And that’s today’s newscast through the Anarkey filter.

One last thing, Slacktivist is as insightful as ever, with his piece on the difference between need and greed. Today I bless you, reader, in this way: may you always remember that there is enough, whether you have it when you do or not. Dayenu.

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3 Aug 2005, by

Week Old Dream

Between four and five dreams went unannotated in the last week, but I couldn’t pass up mentioning this one, from last weekend.

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My husband is perpetually astonished at the number of open tabs I maintain at any given moment, usually around 15 or 20.

In lieu of content, several links I have to proffer :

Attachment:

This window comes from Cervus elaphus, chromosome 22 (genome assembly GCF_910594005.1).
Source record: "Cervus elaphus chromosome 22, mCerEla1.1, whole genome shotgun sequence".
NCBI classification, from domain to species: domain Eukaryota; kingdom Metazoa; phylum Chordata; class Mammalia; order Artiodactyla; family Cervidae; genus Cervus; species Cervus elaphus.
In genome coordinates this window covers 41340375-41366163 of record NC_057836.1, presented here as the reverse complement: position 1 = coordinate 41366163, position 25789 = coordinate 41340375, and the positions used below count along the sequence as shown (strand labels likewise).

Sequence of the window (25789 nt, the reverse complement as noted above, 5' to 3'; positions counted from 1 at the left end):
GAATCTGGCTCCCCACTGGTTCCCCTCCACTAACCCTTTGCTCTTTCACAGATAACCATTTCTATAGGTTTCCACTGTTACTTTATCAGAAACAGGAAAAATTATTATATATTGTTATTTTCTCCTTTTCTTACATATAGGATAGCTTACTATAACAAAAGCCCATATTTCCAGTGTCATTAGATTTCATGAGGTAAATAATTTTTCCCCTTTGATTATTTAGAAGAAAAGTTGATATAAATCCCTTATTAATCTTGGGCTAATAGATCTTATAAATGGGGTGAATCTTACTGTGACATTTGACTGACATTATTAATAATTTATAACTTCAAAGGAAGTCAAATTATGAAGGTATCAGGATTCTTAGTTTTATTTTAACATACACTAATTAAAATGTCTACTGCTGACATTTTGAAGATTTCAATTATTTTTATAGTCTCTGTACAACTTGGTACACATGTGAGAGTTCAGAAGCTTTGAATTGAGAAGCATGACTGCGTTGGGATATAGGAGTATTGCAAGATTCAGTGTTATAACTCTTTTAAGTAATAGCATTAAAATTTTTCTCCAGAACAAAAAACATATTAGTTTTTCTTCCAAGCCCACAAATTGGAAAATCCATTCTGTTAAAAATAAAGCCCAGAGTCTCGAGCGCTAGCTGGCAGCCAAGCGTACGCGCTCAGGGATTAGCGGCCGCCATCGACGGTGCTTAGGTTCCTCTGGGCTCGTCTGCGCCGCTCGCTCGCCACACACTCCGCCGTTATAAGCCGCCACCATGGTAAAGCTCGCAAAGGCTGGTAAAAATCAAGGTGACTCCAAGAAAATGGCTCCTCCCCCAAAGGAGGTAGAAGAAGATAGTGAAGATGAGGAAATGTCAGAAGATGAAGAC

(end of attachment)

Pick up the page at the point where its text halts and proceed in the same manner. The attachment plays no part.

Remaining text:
• Thought-provoking stuff from Elizabeth Bear. Watch as she adroitly explains the four stages of mastering a new skill. Besides using a model that is encouraging about those times when it seems like everything you are writing sucks (you have mastered one area and don’t notice it being executed competently and have your sight focused on the area you haven’t mastered yet), she also brings up a couple of almost tangential but very interesting points : one, her assertion that writing is a whole array of skills, not just a single mastery and two, this bit of genius (which I hope I may freely quote at length without offending) “…you can write stories that work–at least on some fairly facile level–almost every time if you follow…rules. It’s what permits Hollywood to exist, and what permitted the pulp writers to bang out a story every night over a fifth of scotch and a mechanical typewriter. This isn’t to say that there’s anything wrong with stories constructed on three-act structure and internal and external conflict and a hook, rising action, climax, denoument model. Because there isn’t. But it’s only one model. It’s just the one we’re most culturally conditioned to recognize as a story.” This is one of my current problems, I think. I hate to say it, or even think it, because it seems pretentious and snobby but at least some of the time I catch myself trying to write stories that break that model. It’s not my fault. I no longer find that model as interesting as I once did, and I have been writing long enough to want to do other things. On the other hand, I wonder if I’m pulled in other storytelling directions because I haven’t as good a good grip on the traditional model as I ought to. At any rate, there’s a large random readership percentage that finds explorations of alternate story models unsatisfying or downright offensive. Out of thirty or so readers, only two felt like I did, that the absence of consequences was one of the beauties of “Hindsight”. I “fixed” that story by creating dramatic consequences for the main character and “punching up” (a term that makes me grit my teeth) the ending. Don’t get me wrong, I don’t think I damaged my artistic integrity by changing it up, and I’m quite pleased with it, but I just didn’t see the flaw in having it fizzle to an end instead of popping. And I’m absolutely willing to believe that I have to listen to people about what is unsatisfying in a reading experience. They’re the readers, not me. I am also willing to work at delivering stories in a more accessible way. So I’m not pulling the no one understands my art card here either. I have no designs to be even the slightest bit avant-garde. An editor friend of mine that I hope will help me with “Ennui” told me it was “experimental” and I felt myself cringe. Ugh.